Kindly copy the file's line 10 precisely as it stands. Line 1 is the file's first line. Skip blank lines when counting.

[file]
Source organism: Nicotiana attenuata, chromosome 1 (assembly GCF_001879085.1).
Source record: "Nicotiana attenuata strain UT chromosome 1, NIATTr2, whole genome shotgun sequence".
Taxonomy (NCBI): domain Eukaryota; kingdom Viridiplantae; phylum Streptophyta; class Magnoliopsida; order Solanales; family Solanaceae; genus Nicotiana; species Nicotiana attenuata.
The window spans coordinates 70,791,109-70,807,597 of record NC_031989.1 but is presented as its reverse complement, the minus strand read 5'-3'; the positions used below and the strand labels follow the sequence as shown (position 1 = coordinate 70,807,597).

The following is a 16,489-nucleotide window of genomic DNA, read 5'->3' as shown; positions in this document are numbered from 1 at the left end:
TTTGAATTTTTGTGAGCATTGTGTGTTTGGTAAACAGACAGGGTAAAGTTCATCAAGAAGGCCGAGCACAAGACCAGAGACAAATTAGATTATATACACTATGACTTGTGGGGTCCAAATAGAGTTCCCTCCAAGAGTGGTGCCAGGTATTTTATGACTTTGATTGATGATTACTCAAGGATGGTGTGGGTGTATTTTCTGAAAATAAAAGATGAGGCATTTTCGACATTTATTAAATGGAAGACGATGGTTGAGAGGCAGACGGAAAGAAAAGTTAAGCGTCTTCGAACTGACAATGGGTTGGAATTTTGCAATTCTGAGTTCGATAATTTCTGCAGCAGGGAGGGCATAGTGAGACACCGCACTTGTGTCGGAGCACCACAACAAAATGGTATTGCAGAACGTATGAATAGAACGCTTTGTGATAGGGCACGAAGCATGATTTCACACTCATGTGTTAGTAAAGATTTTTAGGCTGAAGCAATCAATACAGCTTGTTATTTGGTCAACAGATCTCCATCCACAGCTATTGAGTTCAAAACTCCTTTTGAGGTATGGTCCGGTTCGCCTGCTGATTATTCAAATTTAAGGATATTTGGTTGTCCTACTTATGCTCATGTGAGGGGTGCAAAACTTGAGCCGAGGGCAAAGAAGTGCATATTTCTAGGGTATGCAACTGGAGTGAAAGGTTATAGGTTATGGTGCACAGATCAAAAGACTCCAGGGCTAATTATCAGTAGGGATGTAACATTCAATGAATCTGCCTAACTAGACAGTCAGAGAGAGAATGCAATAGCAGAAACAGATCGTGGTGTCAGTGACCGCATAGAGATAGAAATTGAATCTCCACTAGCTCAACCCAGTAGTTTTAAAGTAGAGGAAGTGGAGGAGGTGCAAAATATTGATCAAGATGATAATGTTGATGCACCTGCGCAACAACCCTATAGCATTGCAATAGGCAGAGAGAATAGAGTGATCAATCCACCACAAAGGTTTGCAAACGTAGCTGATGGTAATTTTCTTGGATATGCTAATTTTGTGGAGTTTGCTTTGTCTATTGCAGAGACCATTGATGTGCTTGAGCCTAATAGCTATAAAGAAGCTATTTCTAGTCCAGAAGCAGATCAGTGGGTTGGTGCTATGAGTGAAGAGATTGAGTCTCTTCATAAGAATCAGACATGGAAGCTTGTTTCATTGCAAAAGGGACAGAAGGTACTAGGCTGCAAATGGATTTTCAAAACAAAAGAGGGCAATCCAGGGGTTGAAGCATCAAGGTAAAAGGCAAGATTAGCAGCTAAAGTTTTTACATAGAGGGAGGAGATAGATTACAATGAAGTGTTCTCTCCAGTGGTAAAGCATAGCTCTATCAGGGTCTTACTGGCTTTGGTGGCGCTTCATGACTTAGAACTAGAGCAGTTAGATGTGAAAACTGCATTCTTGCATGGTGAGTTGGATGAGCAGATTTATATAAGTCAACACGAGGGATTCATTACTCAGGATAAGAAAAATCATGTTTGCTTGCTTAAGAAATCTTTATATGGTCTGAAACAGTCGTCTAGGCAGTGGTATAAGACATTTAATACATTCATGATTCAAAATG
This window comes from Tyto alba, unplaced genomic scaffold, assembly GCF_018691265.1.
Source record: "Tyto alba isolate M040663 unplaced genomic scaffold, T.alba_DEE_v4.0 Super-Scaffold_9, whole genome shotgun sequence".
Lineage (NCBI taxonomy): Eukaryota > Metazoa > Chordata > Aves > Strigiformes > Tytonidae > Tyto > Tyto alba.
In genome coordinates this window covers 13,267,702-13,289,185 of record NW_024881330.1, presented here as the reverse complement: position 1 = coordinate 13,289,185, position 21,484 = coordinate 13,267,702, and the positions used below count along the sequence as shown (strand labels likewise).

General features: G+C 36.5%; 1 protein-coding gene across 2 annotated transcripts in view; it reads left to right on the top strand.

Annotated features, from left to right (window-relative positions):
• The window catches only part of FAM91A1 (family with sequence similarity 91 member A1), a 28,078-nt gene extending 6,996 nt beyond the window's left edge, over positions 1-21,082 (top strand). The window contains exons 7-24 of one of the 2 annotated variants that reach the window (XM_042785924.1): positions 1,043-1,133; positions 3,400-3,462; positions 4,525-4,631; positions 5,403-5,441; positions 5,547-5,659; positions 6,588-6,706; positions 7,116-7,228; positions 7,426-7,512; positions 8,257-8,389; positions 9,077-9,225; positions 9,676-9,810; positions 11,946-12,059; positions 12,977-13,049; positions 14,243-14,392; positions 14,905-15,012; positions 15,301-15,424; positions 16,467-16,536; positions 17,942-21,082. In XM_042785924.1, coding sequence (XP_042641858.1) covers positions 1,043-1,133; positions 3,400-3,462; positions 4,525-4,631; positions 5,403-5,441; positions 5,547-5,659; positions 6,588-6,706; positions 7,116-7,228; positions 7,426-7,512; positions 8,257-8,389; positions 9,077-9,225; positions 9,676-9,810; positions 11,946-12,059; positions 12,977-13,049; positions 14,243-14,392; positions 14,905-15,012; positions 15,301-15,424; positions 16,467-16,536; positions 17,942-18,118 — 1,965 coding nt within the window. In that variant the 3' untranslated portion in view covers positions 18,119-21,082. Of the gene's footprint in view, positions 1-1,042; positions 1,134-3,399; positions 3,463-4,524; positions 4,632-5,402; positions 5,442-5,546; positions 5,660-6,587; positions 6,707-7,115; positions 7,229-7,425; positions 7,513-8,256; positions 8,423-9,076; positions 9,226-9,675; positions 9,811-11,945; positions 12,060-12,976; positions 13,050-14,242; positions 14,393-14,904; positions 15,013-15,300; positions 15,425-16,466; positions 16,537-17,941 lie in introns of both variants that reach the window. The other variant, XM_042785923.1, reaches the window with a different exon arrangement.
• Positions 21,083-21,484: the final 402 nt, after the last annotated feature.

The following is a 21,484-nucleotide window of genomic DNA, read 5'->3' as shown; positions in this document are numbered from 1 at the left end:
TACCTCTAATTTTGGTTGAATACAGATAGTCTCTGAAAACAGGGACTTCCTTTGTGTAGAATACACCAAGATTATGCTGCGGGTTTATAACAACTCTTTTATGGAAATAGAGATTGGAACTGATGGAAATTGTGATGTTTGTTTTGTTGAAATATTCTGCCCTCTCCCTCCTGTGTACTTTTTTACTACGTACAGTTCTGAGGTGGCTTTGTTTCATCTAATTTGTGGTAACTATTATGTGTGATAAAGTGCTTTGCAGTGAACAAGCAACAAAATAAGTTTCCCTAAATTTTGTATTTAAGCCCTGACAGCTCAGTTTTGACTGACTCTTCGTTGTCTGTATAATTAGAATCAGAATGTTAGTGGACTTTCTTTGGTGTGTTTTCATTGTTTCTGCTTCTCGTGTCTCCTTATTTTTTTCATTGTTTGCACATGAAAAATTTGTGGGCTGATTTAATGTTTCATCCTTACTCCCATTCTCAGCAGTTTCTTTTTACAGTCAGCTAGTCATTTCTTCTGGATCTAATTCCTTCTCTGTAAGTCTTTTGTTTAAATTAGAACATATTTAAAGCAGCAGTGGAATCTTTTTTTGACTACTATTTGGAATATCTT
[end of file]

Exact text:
In genome coordinates this window covers 13,267,702-13,289,185 of record NW_024881330.1, presented here as the reverse complement: position 1 = coordinate 13,289,185, position 21,484 = coordinate 13,267,702, and the positions used below count along the sequence as shown (strand labels likewise).